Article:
5/31/2010

"I lament that there are those who can learn no lesson of humanity ..."

It's Memorial Day 2010, and we're entangled in a couple of wars that seem to have no end. But as Harper's Weekly noted in its issue of August 17, 1861, war is pretty much the perpetual state of the human race.

"War is among the oldest historical facts," Harper's editors wrote. "The world has always been fighting more or less. It is the final appeal when ignorant men quarrel or when grave men differ. It is not necessary to hate your enemy, but it may be necessary to kill him. If a man sincerely thinks that he ought to cut your throat, he can not complain if you think with equal sincerity that he ought not."

Harper's published those words less than a month after the First Battle of Bull Run, the first major battle of the Civil War which had been an unmitigated disaster for Union forces.

For 234 years, young men and women have been sent to fight in America's name. Sometimes they've been put in harm's way for reasons that were questionable at best. Other times, they unquestionably preserved our way of life.

But regardless of the reasons, young lives were cut short. So here are some photos of the Americans who have gone off to fight since the Civil War.


The photo above, from the Library of Congress, shows unidentified Confederate soldiers who were captured during the Battle of Gettysburg, which was fought from July 1 to July 3, 1863. More than 600,000 Union and Confederate soldiers died in the Civil War, which provided a horrifying example of the carnage of war in the Industrial Age.

The photo at right, from the website FamilyOldPhotos.com, shows Davis Wilson Wolfcale, a corporal in the Indiana National Guard. Wolfcale was around 21 years old when this photo was made during his service in the Spanish-American War of 1898. That war was touched off by the mysterious explosion of the battleship USS Maine in Havana, Cuba in February 1898.

It was the golden age of Yellow Journalism, and Americans' passions were inflamed by sensationalistic and wildly inaccurate stories published by William Randolph Hearst and Joseph Pulitzer, who were locked in a fierce battle for newspaper circulation in New York.

Wolfcale survived that war and died in Michigan on October 13, 1941, about six weeks before the Japanese attack on Pearl Harbor plunged the United States into World War II.

The United States was reluctant to enter World War I, which broke out in Europe in August 1914. Americans were enraged when a German submarine sank the passenger liner Lusitania in 1915. Still, American troops didn't join the Allies fighting Germany until 1917. The fresh American troops turned the tide of the war, and Germany surrendered in 1918.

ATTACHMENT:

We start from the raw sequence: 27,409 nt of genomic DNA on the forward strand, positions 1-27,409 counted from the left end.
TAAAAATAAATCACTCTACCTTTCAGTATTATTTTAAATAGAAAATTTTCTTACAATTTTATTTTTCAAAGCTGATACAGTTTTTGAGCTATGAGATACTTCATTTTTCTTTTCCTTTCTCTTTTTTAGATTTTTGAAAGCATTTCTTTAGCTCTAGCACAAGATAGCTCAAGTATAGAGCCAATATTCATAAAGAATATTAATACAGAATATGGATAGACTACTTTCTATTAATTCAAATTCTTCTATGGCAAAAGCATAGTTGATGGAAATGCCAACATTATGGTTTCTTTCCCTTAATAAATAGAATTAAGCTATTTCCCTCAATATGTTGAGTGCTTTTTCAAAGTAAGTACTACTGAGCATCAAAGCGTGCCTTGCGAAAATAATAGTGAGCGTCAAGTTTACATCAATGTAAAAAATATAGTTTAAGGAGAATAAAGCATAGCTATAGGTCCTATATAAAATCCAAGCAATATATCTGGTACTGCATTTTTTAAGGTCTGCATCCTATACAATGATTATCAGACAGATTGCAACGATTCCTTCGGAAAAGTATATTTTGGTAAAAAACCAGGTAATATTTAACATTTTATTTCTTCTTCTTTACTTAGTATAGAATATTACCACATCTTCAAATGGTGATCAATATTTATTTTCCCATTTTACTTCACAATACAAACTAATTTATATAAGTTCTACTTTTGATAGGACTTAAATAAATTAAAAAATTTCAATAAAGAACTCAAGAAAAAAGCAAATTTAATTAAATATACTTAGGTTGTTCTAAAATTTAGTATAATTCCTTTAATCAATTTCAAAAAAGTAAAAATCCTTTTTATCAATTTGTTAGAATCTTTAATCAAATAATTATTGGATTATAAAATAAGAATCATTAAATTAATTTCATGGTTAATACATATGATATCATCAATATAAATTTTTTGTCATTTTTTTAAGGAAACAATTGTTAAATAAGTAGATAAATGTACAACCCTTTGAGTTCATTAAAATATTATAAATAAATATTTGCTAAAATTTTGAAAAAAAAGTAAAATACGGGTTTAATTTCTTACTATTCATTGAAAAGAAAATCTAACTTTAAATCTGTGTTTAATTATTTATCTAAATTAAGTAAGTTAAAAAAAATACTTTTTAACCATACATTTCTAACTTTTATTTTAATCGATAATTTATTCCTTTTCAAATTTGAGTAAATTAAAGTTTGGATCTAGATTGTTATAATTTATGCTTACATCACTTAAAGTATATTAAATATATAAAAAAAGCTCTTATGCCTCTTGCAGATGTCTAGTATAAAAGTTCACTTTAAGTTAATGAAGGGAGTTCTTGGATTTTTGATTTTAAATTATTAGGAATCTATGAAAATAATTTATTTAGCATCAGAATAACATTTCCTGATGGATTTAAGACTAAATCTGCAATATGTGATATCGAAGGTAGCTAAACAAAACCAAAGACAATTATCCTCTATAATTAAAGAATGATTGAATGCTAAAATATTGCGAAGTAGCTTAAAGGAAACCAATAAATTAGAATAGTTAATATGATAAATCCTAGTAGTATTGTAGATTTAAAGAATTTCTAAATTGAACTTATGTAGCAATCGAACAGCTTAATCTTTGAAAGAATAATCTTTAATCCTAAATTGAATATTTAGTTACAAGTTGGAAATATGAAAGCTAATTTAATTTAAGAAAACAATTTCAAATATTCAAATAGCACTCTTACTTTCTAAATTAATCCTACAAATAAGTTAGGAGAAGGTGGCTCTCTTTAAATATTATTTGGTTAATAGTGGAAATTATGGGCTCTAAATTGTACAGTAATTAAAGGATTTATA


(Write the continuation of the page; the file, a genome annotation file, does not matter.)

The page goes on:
The above photo, from the website WorldWar1Gallery.com, shows unidentified American soldiers during World War I, which was called the Great War because no one imagined there could be another conflict of the scale of that war. They were wrong, of course.

The United States was still a segregated society when it entered World War II in 1941, but black soldiers and sailors played a vital role in that conflict. This photo shows an African-American soldier working on a truck engine at Fort Knox, Kentucky in June 1942. The photo is from the National Archives and was made by Alfred T. Palmer.

The war that erupted on the Korean peninsula in June 1950 wasn't even given the designation of "war" at first. It was officially referred to as a "police action." But the fighting against Korean and Chinese communist forces was as bloody and deadly as any war the United States was ever involved in. And it was a war of uncertain purpose. When a cease-fire was finally signed in July 1953, Communist forces still occupied North Korea and controlled the North Korean government.
This photo shows an American soldier of the 19th Infantry defending a position in Korea during the grim fighting of July 1950. It's from the website The Korean War, produced by B.L. Kortegaard.

The Viet Nam War was another well-intentioned but confusing effort to stop the spread of communism in Asia. The war provoked a determined anti-war movement in the United States and opened cultural and social fissures that still haven't been closed 35 years after the war ended in 1975.

The above National Geographic photo shows a young American soldier warily relaxing in Viet Nam.

The latest major commitment of American troops reflects some profound changes that have occurred in our society since the end of the Viet Nam War. Women are now serving in combat. This U.S. Army photo shows Specialist Jennie Baez serving in Iraq. American forces have been in Iraq and Afghanistan since 2003.

The last photo shows Navy Chief Petty Officer Adam L. Brown of Hot Springs, Arkansas. Brown, a decorated Navy SEAL, was killed a couple of weeks ago in Afghanistan. He left behind a wife and two children. The photo is from the website ArkansasOnline.com.

I have no doubt that the enemy Brown was fighting in Afghanistan means to do us harm and has to be fought. But his death calls to mind another quote from that Harper's Weekly issue of August 17, 1861. The quote is from the 19th-century English poet Walter Savage Landor: "I lament that there are those who can learn no lesson of humanity, unless we write it broadly with the point of the sword."

NOTE: The photo at the top of this post shows the Tomb of the Unknown Soldier at Arlington National Cemetery. It was shot by Myron Davis for Life magazine in 1942,

1 comment:

Anonymous said...

It's Memorial Day 2010, and we're entangled in a couple of wars that seem to have no end. But as Harper's Weekly noted in its issue of August 17, 1861, war is pretty much the perpetual state of the human race.